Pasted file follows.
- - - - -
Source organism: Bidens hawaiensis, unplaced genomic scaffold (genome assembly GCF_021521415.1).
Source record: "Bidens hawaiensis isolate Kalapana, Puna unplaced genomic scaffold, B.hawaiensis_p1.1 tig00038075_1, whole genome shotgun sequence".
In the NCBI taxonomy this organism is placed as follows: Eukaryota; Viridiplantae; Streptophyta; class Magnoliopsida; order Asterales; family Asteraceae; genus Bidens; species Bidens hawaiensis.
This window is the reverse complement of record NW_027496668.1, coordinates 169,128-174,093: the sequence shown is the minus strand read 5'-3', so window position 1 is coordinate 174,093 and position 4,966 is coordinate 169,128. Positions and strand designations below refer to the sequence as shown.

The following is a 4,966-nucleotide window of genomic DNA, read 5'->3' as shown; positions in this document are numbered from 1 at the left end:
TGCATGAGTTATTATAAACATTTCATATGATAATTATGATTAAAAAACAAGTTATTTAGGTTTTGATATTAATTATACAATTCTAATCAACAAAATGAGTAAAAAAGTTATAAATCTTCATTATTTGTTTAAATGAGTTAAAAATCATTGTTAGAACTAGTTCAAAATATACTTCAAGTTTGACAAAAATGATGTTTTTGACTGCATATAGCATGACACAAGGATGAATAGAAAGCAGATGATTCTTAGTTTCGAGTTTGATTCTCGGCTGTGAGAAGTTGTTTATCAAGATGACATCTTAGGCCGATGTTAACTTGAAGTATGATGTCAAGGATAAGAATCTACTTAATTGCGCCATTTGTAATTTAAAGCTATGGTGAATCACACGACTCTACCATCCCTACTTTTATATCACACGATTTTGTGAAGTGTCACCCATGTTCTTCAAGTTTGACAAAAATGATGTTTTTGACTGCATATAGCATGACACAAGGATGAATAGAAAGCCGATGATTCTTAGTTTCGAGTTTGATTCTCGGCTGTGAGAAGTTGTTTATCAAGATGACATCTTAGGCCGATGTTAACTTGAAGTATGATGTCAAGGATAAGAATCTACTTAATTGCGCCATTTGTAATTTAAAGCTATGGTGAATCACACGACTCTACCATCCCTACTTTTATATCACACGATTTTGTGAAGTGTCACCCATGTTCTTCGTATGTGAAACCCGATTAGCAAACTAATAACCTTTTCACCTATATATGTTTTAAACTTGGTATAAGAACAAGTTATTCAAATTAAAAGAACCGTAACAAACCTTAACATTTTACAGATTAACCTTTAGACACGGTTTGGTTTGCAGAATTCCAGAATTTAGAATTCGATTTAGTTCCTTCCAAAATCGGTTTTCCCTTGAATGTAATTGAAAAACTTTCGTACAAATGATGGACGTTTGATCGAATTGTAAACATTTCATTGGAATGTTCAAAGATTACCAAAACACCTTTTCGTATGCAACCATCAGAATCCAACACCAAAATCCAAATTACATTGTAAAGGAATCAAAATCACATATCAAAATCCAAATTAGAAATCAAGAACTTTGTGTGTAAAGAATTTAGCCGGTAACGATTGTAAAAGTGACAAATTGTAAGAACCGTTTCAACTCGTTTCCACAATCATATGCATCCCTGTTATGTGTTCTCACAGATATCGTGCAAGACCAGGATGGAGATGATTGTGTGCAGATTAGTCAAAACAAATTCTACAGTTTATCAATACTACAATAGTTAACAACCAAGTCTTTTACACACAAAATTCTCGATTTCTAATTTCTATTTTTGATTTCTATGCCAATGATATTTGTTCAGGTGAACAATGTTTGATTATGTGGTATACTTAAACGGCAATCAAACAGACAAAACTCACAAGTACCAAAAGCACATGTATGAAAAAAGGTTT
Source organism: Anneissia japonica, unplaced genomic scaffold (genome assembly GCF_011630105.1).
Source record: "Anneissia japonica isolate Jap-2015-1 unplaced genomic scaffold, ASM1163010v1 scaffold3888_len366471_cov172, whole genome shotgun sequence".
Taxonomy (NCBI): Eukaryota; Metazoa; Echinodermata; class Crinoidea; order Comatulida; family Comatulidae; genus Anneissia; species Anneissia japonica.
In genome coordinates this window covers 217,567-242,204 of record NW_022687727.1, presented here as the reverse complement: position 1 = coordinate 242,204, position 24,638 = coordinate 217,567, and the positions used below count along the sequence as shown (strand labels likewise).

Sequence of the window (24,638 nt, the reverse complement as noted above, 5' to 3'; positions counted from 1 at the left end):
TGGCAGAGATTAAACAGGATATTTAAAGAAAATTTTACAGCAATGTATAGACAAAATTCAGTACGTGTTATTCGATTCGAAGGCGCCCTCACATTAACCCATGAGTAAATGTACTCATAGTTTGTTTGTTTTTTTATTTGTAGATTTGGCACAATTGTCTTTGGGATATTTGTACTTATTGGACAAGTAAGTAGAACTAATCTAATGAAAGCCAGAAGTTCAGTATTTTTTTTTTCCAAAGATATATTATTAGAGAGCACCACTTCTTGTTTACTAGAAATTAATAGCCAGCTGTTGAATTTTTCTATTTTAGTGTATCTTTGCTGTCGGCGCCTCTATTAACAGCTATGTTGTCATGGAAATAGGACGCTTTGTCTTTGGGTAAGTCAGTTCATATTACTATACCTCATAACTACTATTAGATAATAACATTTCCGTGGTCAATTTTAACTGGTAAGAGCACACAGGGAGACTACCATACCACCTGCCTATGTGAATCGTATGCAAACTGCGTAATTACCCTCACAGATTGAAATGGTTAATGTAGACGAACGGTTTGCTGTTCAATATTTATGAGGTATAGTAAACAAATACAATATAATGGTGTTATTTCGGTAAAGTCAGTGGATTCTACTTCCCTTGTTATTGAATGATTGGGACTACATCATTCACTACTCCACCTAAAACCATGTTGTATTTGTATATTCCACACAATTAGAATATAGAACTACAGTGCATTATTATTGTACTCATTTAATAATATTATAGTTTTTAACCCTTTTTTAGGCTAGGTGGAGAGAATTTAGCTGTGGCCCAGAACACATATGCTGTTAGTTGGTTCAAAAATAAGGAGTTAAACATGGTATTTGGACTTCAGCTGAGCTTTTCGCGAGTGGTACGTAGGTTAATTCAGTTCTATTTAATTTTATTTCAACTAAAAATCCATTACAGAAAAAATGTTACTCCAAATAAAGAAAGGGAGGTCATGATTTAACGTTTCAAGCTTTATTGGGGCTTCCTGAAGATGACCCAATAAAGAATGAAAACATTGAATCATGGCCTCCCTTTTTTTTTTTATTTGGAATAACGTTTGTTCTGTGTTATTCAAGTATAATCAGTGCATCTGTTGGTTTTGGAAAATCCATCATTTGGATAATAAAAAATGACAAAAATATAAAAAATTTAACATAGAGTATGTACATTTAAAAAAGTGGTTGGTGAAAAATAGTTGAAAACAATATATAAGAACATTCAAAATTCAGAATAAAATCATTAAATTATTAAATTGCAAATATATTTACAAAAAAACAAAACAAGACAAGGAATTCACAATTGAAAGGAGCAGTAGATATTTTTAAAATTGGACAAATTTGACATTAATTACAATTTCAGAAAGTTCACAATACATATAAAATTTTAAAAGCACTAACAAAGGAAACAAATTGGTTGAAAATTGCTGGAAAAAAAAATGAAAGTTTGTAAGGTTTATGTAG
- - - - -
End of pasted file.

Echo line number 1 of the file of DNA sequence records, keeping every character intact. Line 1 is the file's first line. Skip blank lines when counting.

Source organism: Bidens hawaiensis, unplaced genomic scaffold (genome assembly GCF_021521415.1).